How to take architectural photography
A wide view of the London skyline at night. Photo by Helen Hooker

One of my favourite approaches is to get closer. Sharing an interesting architectural detail tells more of a building’s story. Alternatively you could pick out a repeating pattern to create an abstract image. Chicago based photographer Angie McMonigal often uses this technique to stunning effect. She finds patterns in architectural lines and creates wonderful abstract images from them. Visit her website to take a look at her amazing work.

How to take architectural photography
This staircase at the Chicago Museum of Contemporary Art becomes a striking abstract image in the hands of Angie McMonigal. Photo by Angie McMonigal.

A Few Thoughts on Technique

Which lens?

Well, your choice of lens really depends on the approach you want to take. For grand sweeping lines, a wide angle lens (e.g. 24mm) is useful. However, you can go even wider if you wish. To capture architectural details inside a building, something longer would be more useful. I almost always have a 50mm lens with me. Its fast aperture is really handy in low light interiors. It’s also great for blurring the background when photographing details. I recommend taking a couple of lenses and trying both approaches.

Photo by Jan Tielens
Photo by Jan Tielens

Converging verticals

If you want to photograph an entire building, a big decision is whether you want the upright lines to be vertical. When shooting whole buildings, vertical walls can appear to lean backwards in photos. This is because it’s often difficult to step back far enough. Traditional architecture photographers avoid this by shooting with tilt-shift lenses or a view camera.  Such equipment can be expensive but, thankfully, very similar results can be achieved in post-processing. The transform tools in Photoshop and Lightroom are great for this. Just leave as much space as you can around the building, because you’ll lose a little off the edges when you correct the distortion.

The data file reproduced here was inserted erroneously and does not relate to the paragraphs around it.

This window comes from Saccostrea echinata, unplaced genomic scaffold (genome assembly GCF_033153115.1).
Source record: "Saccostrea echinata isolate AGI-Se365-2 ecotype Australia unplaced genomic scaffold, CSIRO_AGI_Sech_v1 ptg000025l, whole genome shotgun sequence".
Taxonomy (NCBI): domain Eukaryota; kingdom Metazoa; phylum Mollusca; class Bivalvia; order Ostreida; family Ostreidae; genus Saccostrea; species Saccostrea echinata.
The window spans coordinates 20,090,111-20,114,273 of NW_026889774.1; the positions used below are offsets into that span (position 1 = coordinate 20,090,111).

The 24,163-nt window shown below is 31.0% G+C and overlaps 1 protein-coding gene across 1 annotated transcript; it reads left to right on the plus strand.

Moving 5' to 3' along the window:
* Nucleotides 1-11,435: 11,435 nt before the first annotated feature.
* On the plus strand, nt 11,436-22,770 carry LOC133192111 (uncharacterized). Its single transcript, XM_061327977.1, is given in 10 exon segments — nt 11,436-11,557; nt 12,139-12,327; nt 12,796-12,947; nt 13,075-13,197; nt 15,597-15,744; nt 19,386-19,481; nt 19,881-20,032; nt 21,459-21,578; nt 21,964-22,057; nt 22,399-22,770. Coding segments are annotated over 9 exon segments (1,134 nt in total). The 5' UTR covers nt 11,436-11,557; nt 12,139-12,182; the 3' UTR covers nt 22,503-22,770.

Photo by John Towner
Photo by John Towner

Alternatively, you could go to the opposite extreme and pick an angle that really emphasizes the distortion and converging lines. I love shooting upwards when I’m photographing churches to exaggerate the lines and make the architecture seem even more imposing. Don’t be afraid to lie on the floor to get the best angle. I’ve done this many times. If you want to go the whole hog, you could even shoot with a fisheye lens and go bananas with the distortion!

The vertical lines converge strongly here but they only serve to lead the viewer's eye to the beautiful patterns in the center of the tower at Peterborough Cathedral. Photo by Helen Hooker.
The vertical lines converge strongly here but they only serve to lead the viewer’s eye to the beautiful patterns in the center of the tower at Peterborough Cathedral. Photo by Helen Hooker.

The human element

Have you thought about including a human element in your images? All buildings are designed with people in mind, be they houses or spaces where people work. Include people in your photo to help tell a story about the building or to lend a sense of scale.